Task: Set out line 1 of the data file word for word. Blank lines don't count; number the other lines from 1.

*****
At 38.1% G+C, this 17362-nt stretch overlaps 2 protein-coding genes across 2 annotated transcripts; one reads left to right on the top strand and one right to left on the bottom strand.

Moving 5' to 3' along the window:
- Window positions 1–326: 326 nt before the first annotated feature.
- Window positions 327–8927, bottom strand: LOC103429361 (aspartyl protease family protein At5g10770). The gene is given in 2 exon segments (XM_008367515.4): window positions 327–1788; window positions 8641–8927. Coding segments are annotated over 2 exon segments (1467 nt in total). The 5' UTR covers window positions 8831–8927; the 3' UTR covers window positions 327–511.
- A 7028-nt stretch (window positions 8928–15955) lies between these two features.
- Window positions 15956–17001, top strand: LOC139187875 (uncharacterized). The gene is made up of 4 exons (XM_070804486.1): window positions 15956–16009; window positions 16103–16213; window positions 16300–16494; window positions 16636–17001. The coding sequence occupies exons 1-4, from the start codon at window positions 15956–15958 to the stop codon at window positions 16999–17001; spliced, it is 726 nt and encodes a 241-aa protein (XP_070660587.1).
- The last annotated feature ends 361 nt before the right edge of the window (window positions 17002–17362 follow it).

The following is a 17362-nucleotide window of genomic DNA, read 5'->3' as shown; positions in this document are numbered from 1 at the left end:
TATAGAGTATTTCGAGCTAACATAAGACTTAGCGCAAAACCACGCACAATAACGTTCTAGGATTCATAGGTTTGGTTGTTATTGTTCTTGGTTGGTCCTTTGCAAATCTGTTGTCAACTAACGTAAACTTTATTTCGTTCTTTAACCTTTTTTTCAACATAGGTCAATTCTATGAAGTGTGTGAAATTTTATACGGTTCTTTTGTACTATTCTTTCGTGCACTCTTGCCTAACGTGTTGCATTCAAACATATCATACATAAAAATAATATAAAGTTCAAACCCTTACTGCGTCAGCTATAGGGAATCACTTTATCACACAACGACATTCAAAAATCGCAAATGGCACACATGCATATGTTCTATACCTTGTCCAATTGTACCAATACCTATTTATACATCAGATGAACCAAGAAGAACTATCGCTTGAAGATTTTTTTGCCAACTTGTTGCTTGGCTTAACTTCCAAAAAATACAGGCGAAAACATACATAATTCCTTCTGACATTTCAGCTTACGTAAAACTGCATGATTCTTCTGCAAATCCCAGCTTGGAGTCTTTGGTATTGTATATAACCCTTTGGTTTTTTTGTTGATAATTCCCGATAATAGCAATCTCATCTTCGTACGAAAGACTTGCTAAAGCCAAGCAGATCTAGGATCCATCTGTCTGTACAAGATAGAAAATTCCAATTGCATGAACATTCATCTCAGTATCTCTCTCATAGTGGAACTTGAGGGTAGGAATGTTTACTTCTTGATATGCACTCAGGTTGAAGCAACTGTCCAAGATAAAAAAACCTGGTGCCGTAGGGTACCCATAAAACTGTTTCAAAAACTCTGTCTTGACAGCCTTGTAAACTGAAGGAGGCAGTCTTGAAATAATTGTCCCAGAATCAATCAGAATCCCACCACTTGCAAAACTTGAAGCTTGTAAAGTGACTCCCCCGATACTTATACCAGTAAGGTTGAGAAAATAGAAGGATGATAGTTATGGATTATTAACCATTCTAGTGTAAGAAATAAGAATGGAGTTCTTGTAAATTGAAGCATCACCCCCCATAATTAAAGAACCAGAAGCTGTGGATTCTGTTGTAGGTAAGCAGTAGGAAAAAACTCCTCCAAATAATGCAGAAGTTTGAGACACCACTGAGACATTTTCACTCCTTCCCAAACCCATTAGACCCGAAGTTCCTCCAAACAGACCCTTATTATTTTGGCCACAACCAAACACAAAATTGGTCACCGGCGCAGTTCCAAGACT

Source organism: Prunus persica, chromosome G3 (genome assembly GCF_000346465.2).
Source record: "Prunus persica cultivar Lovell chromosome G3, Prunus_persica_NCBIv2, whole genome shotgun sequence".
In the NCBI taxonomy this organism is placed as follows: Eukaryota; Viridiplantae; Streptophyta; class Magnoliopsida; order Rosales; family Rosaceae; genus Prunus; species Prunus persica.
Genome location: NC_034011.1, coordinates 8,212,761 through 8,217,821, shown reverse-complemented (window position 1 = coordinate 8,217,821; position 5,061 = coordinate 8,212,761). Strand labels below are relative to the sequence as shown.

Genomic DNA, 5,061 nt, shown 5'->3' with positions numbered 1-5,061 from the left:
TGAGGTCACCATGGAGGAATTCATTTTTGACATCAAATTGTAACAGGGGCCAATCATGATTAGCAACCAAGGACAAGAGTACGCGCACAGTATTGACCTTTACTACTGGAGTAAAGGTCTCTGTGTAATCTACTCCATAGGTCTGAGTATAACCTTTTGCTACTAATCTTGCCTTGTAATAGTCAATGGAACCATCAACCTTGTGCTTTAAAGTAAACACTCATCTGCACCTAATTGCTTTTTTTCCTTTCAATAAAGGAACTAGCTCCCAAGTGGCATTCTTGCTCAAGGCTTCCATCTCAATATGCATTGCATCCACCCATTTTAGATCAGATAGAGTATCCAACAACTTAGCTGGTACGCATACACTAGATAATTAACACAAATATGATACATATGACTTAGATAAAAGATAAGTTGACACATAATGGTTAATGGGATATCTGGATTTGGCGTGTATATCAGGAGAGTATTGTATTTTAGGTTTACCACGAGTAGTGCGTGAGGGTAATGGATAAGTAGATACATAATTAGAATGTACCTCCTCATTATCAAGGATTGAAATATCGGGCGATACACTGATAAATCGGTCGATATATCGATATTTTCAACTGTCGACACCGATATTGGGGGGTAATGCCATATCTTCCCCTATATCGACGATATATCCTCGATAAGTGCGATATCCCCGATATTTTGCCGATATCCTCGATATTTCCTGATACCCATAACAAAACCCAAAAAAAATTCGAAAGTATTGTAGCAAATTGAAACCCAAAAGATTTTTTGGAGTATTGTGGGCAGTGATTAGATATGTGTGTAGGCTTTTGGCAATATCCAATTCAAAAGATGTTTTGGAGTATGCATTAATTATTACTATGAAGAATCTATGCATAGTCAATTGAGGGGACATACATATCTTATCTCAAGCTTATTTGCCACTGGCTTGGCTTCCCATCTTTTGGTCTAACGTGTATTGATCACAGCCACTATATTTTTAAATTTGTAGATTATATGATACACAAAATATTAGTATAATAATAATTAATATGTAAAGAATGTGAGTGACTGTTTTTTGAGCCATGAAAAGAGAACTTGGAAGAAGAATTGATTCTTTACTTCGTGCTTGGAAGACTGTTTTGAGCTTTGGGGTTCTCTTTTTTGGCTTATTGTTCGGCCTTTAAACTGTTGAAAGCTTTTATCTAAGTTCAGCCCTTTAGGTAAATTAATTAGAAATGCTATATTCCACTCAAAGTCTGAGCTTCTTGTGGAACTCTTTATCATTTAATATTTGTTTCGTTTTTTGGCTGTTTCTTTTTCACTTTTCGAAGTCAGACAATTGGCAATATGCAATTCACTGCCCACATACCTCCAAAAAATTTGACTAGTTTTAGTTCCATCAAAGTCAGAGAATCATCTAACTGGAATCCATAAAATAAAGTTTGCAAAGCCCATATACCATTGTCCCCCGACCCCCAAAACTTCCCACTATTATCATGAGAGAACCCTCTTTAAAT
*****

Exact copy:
At 38.1% G+C, this 17362-nt stretch overlaps 2 protein-coding genes across 2 annotated transcripts; one reads left to right on the top strand and one right to left on the bottom strand.